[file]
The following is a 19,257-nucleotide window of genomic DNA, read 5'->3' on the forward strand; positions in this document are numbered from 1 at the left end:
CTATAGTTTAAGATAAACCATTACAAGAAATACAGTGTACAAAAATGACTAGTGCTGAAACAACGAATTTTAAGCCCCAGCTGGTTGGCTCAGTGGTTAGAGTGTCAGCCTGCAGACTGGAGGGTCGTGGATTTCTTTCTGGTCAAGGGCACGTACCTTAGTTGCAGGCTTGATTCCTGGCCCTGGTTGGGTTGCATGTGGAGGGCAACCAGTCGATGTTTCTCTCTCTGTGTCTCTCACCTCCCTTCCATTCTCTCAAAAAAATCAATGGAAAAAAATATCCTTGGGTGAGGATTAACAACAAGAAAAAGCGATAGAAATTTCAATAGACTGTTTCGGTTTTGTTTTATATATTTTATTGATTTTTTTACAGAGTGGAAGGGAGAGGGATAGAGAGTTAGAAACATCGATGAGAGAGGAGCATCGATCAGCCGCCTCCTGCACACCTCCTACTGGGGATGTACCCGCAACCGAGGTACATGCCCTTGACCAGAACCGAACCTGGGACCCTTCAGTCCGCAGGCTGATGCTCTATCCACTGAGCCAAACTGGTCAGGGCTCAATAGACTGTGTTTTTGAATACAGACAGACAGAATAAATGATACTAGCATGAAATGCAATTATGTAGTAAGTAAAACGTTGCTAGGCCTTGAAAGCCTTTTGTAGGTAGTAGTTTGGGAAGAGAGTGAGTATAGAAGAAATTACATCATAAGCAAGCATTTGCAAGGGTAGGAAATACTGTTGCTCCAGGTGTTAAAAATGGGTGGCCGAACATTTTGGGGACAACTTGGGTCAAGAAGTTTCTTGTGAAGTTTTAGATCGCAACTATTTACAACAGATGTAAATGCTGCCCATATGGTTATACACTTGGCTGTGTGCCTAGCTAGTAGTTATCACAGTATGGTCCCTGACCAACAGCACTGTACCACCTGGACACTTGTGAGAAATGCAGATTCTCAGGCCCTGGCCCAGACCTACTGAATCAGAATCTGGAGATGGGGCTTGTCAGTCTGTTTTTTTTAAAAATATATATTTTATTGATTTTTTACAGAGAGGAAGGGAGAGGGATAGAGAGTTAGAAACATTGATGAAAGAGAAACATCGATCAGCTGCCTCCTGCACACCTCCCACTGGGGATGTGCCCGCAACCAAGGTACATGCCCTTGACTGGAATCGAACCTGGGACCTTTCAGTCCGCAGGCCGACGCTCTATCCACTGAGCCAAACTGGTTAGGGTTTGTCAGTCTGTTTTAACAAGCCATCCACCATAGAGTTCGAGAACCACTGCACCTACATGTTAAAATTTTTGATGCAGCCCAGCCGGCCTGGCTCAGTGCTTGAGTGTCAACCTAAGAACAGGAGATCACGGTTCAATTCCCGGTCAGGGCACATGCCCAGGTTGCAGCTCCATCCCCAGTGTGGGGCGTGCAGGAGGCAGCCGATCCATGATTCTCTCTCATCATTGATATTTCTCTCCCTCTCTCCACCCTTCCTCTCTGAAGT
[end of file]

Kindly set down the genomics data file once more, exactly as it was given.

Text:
The following is a 19,257-nucleotide window of genomic DNA, read 5'->3' on the forward strand; positions in this document are numbered from 1 at the left end:
CTATAGTTTAAGATAAACCATTACAAGAAATACAGTGTACAAAAATGACTAGTGCTGAAACAACGAATTTTAAGCCCCAGCTGGTTGGCTCAGTGGTTAGAGTGTCAGCCTGCAGACTGGAGGGTCGTGGATTTCTTTCTGGTCAAGGGCACGTACCTTAGTTGCAGGCTTGATTCCTGGCCCTGGTTGGGTTGCATGTGGAGGGCAACCAGTCGATGTTTCTCTCTCTGTGTCTCTCACCTCCCTTCCATTCTCTCAAAAAAATCAATGGAAAAAAATATCCTTGGGTGAGGATTAACAACAAGAAAAAGCGATAGAAATTTCAATAGACTGTTTCGGTTTTGTTTTATATATTTTATTGATTTTTTTACAGAGTGGAAGGGAGAGGGATAGAGAGTTAGAAACATCGATGAGAGAGGAGCATCGATCAGCCGCCTCCTGCACACCTCCTACTGGGGATGTACCCGCAACCGAGGTACATGCCCTTGACCAGAACCGAACCTGGGACCCTTCAGTCCGCAGGCTGATGCTCTATCCACTGAGCCAAACTGGTCAGGGCTCAATAGACTGTGTTTTTGAATACAGACAGACAGAATAAATGATACTAGCATGAAATGCAATTATGTAGTAAGTAAAACGTTGCTAGGCCTTGAAAGCCTTTTGTAGGTAGTAGTTTGGGAAGAGAGTGAGTATAGAAGAAATTACATCATAAGCAAGCATTTGCAAGGGTAGGAAATACTGTTGCTCCAGGTGTTAAAAATGGGTGGCCGAACATTTTGGGGACAACTTGGGTCAAGAAGTTTCTTGTGAAGTTTTAGATCGCAACTATTTACAACAGATGTAAATGCTGCCCATATGGTTATACACTTGGCTGTGTGCCTAGCTAGTAGTTATCACAGTATGGTCCCTGACCAACAGCACTGTACCACCTGGACACTTGTGAGAAATGCAGATTCTCAGGCCCTGGCCCAGACCTACTGAATCAGAATCTGGAGATGGGGCTTGTCAGTCTGTTTTTTTTAAAAATATATATTTTATTGATTTTTTACAGAGAGGAAGGGAGAGGGATAGAGAGTTAGAAACATTGATGAAAGAGAAACATCGATCAGCTGCCTCCTGCACACCTCCCACTGGGGATGTGCCCGCAACCAAGGTACATGCCCTTGACTGGAATCGAACCTGGGACCTTTCAGTCCGCAGGCCGACGCTCTATCCACTGAGCCAAACTGGTTAGGGTTTGTCAGTCTGTTTTAACAAGCCATCCACCATAGAGTTCGAGAACCACTGCACCTACATGTTAAAATTTTTGATGCAGCCCAGCCGGCCTGGCTCAGTGCTTGAGTGTCAACCTAAGAACAGGAGATCACGGTTCAATTCCCGGTCAGGGCACATGCCCAGGTTGCAGCTCCATCCCCAGTGTGGGGCGTGCAGGAGGCAGCCGATCCATGATTCTCTCTCATCATTGATATTTCTCTCCCTCTCTCCACCCTTCCTCTCTGAAGT